With Sig Sauer’s new line of self-defense ammo just hitting the market, I thought now would be an appropriate time to take a look back at Sig’s last major impact on the ammo industry: the .357 Sig.

First introduced in 1994, the debut of the .357 Sig caliber trailed the initial production of .40 S&W by four years. Twenty years later, .40 S&W is in a comfortable spot as one of the top three most popular centerfire handgun calibers in the country and .357 Sig lags far behind, with no signs of it catching up.

Stranger things have been known to happen in this industry, so I won’t make any bold proclamations about this cartridge having no hope of ever displacing one of the “big three”, but let’s just say things aren’t looking too good for .357 Sig. If it didn’t gain mainstream popularity in 20 years, the chances of it suddenly being embraced by civilians and law enforcement are slim.

cartridge comparison
Left to right: 9mm, .357 Sig, .40 S&W. The .357 Sig uses a .40 S&W case necked-down to use a 9mm diameter projectile.

So what happened? It’s not as if .357 Sig was some wildcat cartridge developed in a garage and sold in sketchy classifieds in the back pages of gun rags. Sig is a major firearms company with a lot of smart people working behind the scenes and a plethora of resources. Shortly after the .357 Sig’s release, a few major state-level law enforcement agencies thought the round had enough promise to adopt it for all of their officer’s duty weapons. Reviews of its performance were mostly positive, but it still failed to catch on. So why not?

I don’t claim to have it all figured out, but there are a few contributing factors that seem pretty obvious:

  1. Almost all new handgun cartridges fail to catch on. The market for rifle cartridges is a little different, but for handguns, it’s almost impossible to start from scratch and get a new cartridge to catch on. The most popular handgun calibers are almost all 100 years old, and the top two (9mm and .45 ACP) have been used by our own military, boosting both their popularity and availability. The newest handgun cartridge that could be considered mainstream is .40 S&W, and I don’t think the market could handle more than one exception to the rule in such a short time period. So from the very start, it was an uphill battle for the .357 Sig.
  2. When a new handgun cartridge does “make it big”, its success can almost always be tied back to its adoption by law enforcement. That seems to have been Sig’s goal from the beginning, and they did see some success. But they were up against the giant Glock marketing machine, which was in its prime in the 1990s. Glock not only convinced scores of police departments to switch from their beloved All-American steel and wood revolvers to Glock’s new fangled plastic space Euro-guns, they also went back to those same departments a few years later and got them to all upgrade those 9mm Glocks to .40 S&W versions at virtually no additional cost. This is what Sig was up against in the effort to attract business from law enforcement, and it’s no wonder they came up short.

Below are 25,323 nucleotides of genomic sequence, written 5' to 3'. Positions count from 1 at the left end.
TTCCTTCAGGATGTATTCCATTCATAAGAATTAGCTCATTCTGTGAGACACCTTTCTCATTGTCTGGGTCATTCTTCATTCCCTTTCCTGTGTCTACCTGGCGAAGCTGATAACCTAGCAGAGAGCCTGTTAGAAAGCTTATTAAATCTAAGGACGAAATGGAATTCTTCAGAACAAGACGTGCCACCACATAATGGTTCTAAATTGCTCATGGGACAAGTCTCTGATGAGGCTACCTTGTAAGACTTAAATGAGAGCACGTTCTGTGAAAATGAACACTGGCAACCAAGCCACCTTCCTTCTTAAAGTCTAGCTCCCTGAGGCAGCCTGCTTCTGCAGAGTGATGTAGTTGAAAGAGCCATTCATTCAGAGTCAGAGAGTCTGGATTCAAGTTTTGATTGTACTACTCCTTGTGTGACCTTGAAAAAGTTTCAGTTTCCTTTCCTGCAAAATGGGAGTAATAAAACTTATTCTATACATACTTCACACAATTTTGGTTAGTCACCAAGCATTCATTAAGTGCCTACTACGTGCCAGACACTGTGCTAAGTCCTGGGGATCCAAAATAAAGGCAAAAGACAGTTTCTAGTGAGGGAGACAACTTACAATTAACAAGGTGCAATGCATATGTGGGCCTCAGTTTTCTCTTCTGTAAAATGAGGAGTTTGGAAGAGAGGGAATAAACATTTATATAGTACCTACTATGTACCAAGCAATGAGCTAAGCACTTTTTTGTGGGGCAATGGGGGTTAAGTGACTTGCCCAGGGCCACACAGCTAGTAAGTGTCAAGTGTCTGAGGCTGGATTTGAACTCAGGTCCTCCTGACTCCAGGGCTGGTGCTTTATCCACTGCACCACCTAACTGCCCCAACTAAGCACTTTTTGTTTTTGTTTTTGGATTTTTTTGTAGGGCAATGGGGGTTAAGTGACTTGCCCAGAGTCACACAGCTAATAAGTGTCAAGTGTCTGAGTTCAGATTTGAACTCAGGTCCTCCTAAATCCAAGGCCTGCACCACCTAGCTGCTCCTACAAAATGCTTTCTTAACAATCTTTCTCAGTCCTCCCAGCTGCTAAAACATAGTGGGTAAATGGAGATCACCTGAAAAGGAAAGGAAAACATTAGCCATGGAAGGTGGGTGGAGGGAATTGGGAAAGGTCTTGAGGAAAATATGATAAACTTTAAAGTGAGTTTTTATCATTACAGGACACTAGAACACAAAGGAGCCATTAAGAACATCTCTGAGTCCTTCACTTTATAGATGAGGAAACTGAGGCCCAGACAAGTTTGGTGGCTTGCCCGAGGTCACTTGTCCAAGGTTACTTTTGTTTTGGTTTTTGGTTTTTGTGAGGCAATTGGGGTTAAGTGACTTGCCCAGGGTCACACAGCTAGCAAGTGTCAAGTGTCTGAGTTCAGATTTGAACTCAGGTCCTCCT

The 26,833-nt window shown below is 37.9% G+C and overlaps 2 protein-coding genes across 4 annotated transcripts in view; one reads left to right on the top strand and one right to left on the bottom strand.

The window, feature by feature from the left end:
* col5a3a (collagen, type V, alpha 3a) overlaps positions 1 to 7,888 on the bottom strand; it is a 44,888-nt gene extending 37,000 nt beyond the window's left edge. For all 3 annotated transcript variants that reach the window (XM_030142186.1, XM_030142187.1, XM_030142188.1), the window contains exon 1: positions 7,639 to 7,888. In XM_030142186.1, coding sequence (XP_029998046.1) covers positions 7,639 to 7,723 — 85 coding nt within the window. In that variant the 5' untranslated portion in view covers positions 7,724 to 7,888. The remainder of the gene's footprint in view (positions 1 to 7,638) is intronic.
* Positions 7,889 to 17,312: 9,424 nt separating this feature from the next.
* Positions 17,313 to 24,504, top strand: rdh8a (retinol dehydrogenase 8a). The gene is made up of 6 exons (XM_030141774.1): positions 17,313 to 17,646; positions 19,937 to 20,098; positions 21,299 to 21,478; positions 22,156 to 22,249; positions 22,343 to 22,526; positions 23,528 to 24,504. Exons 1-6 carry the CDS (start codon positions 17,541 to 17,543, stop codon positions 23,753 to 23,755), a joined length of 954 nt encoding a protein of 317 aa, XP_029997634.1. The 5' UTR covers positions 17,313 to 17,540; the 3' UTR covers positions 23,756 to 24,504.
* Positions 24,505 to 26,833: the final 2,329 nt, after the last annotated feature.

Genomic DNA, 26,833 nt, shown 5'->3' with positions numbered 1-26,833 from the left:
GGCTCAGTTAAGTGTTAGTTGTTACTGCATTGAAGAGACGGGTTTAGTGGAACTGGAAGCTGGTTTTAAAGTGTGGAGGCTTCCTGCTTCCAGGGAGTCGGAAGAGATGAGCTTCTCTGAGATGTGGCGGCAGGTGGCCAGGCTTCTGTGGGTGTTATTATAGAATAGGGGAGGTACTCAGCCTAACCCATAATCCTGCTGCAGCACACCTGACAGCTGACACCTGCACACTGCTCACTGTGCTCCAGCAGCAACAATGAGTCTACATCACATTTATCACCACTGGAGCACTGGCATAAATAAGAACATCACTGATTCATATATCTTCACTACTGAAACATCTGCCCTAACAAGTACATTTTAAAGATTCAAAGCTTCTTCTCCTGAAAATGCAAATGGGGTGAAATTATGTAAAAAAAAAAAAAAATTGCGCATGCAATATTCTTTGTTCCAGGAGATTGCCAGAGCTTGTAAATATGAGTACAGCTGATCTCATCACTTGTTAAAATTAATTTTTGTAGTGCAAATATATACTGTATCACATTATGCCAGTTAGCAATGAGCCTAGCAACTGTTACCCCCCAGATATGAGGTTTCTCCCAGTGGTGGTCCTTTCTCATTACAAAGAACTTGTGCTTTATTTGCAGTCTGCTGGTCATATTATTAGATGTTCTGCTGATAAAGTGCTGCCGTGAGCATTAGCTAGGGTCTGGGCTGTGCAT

3. I think marketing and hype have a lot more to do with a cartridge’s success than its actual performance, but it certainly helps if you can demonstrate some performance gains when putting together that marketing strategy. The ballistics for .357 Sig are certainly not bad by any stretch, but they’re not appreciably better than .40 S&W, either. Recoil is very similar, capacity is the same, and the size of the guns is identical. In order to prove some advantage over .40 S&W, you’d have to point to velocity or muzzle energy numbers, which most people have no idea how to interpret, or somehow demonstrate its ballistics performance, probably with gelatin tests. If that’s the best thing you have in your marketing toolbox for your new round, you’re gonna have a bad time.
  4. New calibers are out and new bullets are in. The last twenty years have seen huge leaps in terms of expanding bullet technology. Today’s bullets penetrate farther and expand more reliably than what was on the market when both .40 S&W and .357 Sig were introduced. A 9mm today can do what a .40 S&W did twenty years ago, and while there is still some gap between today’s 9mm and today’s .40 S&W or .357 Sig, that gap is a lot narrower, and 9mm will always have an edge in capacity and recoil. Those who insist on more “power” are probably better served by bumping up to a .45 ACP. Police departments and government agencies are slowly transitioning from their “intermediate” handgun calibers back to 9mm as a result. Unless something really crazy-groundbreaking is developed, I suspect future advances in handgun technology will focus on new bullets, which is a lot more practical and economical for the end user than switching to a new caliber.
Sig P226
With a simple barrel swap, many pistols can be converted from .40 S&W to .357 Sig vice versa. Most even use the same magazines for both calibers as well.

I have no doubt that some agencies and individuals will continue to stand by .357 Sig for many years, and they will probably be well-served by the cartridge. It’s a good caliber with a solid reputation and performance history. Pistols using the cartridge might need more frequent spring replacement, but otherwise, they should continue to work as well as any other guns. As an added benefit, converting these guns to .40 S&W, and even 9mm, is usually incredibly easy and affordable. But I really doubt we’ll see many new pistols in this caliber any time soon (other than perhaps from Sig Sauer), and ammo is unlikely to be as prevalent as the other popular calibers.


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